In the 1980s, banks were claimed to be 36°, but those claims were refuted, and now modern measurements show 22 to 27° banks at Bristol Motor Speedway as well as other updated half-mile track elements.
Atlanta Motor Speedway
Since creating steeper banking is one of the best ways to reinvigorate a less than steller track, these kinds of improvements have become more popular.
The newly refurbished Atlanta Motor Speedway got steeper banks to allow higher race speeds and also creates a much safer track to race on. Now the track boasts 28° maximum banking allowing for high-speed corners and a more interesting course for drivers and fans alike.
A unique track with a distinct egg-shaped Darlington raceway is known to be difficult to race on. Not the longest track nor the fastest; it gives drives 25° banks that help create fast corners and makes the course more interesting.
The elongation of the oval makes crashes more likely at the apex of each oval, and the curved straightaways provide challenges for drivers looking to pass lead racers.
Degrees of Banking in NASCAR
A road course and street races naturally will have little to no banking as it is not a course built by engineers for racing, but just an intense area of road racers enjoy running on. Superspeedways, on the other hand, are built for speed, and turns are the number one reason cars slow down; high degrees of banking make this unnecessary and let racers drive in the red around every corner.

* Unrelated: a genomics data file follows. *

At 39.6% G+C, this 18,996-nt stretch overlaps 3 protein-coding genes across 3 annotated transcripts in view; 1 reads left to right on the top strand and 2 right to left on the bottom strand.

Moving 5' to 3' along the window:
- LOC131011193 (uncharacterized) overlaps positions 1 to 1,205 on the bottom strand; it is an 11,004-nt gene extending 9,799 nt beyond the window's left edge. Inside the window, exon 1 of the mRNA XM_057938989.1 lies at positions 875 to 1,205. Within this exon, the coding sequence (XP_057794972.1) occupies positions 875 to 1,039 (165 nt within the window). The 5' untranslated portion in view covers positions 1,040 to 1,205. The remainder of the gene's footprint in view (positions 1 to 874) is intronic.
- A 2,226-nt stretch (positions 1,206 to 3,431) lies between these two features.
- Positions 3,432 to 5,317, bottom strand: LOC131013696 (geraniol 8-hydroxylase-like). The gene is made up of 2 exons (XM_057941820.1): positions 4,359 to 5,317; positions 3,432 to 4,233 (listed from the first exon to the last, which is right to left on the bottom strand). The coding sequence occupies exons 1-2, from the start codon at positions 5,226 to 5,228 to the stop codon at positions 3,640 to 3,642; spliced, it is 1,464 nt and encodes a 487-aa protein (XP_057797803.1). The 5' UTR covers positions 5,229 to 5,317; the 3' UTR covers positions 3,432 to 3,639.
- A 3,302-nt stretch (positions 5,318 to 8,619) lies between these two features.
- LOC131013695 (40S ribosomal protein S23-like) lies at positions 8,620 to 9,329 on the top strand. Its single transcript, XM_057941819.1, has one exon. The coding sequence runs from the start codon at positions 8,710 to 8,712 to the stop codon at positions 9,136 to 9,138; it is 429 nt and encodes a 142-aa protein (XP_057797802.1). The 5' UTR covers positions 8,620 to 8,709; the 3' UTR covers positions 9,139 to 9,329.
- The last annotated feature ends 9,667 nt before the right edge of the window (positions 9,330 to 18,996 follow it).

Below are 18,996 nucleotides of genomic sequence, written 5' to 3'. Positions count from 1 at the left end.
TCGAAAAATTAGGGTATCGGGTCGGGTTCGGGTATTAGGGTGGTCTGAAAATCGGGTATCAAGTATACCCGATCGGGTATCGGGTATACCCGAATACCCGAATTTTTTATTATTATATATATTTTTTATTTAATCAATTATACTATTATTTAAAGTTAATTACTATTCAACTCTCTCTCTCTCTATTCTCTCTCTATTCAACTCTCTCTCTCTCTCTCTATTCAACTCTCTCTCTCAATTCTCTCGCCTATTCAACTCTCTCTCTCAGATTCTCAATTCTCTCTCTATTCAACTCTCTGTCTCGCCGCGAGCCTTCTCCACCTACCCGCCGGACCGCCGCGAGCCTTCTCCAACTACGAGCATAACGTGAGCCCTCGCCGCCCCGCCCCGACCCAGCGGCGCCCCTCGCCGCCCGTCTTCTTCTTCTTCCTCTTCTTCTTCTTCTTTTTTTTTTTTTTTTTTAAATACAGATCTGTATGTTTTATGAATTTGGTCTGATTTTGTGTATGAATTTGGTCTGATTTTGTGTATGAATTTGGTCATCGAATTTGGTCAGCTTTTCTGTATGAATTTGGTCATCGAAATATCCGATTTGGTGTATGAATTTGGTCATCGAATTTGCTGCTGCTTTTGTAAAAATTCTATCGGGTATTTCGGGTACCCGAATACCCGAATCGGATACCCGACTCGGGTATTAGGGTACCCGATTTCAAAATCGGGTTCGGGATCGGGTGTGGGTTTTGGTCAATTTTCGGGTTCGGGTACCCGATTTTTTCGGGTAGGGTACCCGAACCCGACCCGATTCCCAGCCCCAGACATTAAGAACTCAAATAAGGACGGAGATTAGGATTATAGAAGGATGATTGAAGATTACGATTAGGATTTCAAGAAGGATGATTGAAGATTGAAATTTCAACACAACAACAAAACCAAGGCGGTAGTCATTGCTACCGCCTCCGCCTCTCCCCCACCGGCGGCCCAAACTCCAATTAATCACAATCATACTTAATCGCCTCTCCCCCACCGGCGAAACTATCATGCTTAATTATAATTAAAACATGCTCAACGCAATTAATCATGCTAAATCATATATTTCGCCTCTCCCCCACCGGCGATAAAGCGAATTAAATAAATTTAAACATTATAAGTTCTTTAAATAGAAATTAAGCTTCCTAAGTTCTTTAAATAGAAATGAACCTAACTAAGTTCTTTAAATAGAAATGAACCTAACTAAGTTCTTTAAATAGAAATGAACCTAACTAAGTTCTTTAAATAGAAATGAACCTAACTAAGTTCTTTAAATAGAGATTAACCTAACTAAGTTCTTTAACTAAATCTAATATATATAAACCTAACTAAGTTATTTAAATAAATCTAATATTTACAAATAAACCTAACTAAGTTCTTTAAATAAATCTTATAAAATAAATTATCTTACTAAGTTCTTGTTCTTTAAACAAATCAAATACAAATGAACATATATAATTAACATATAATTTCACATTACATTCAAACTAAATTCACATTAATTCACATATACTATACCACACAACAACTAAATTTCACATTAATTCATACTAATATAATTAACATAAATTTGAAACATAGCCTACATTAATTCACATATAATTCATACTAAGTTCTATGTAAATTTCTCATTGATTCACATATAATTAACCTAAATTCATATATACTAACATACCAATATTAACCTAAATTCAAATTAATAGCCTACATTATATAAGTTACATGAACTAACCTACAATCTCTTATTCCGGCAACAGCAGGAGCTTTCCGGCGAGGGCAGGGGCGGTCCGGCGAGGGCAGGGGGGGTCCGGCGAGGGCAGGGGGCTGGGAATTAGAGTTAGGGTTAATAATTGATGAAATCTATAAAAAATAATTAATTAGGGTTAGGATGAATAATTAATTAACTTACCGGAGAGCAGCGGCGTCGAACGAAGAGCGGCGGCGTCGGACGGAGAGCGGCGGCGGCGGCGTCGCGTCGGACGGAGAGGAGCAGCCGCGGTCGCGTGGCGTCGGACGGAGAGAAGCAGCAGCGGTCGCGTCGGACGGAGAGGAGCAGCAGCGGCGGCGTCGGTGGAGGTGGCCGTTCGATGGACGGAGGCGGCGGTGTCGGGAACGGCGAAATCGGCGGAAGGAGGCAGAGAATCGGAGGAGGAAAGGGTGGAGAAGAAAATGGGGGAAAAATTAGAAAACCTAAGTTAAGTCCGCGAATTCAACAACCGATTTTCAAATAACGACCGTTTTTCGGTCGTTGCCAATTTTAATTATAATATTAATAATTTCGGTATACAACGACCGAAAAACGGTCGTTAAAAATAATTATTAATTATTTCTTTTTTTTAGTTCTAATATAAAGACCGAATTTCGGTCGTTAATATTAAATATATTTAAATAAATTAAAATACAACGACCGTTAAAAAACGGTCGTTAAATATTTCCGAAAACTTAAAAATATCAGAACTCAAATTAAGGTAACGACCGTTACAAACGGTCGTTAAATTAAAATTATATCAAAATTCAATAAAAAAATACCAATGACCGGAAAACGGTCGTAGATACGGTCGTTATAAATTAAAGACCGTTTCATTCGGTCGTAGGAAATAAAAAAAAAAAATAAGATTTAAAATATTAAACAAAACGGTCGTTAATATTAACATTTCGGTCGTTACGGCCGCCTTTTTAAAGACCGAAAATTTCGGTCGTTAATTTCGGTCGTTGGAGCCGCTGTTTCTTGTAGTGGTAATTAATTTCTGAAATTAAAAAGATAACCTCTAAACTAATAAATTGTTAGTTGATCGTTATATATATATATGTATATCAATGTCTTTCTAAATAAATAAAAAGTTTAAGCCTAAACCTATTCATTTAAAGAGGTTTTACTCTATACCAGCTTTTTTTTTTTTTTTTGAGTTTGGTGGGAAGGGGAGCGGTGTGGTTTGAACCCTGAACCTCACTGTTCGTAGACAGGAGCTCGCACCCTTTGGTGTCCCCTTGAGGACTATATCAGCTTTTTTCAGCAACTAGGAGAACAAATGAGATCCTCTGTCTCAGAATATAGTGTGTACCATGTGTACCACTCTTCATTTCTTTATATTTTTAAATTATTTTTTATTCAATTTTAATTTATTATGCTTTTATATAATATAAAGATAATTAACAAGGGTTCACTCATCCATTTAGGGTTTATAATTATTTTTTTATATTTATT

Following are some courses and the degrees of banking they commonly have.
|Type of Bank
|New Hampshire Motor Speedway and Indianapolis Motor Speedway
|Darlington Raceway and Talladega Superspeedway
Why Steep Banking Matters to Drivers?
Drivers count on steep banking to keep their tires firmly in contact with the road. Although cars and tires are built to be as aerodynamic as possible while generating as much downforce as possible high-speed turns tend to make cars want to spin or fly.
Centrifugal force lifts the passenger side of the car as the driver side turns into the corner and will cause the rear to slide out and the car to spin or move into an outer lane. But banks can help prevent this.
When there is a steep bank, the car has no option to lift up as the road rushes to meet the tires keeping racers firmly in their lane and on the track. Having tracks with varying degrees of banking on each turn makes it more challenging for drivers who have to adjust their top speed accordingly.
With steep banks, drivers can really go fast and trust that they will not spin out on the oval turns.
Can Shallow Banks be Dangerous?
Banks that shallow shouldn’t be dangerous as drivers will adjust their speed accordingly. While not dangerous, it does make it necessary for drivers to slow down and can create bottlenecks or other crash-inducing conditions.
Shallow banks do not provide the support for high-speed cornering that steeper banks do, and if drivers miscalculate, cars can slide out and crash. Generally, steep banks are safer for NASCAR races than shallow or no-bank turns.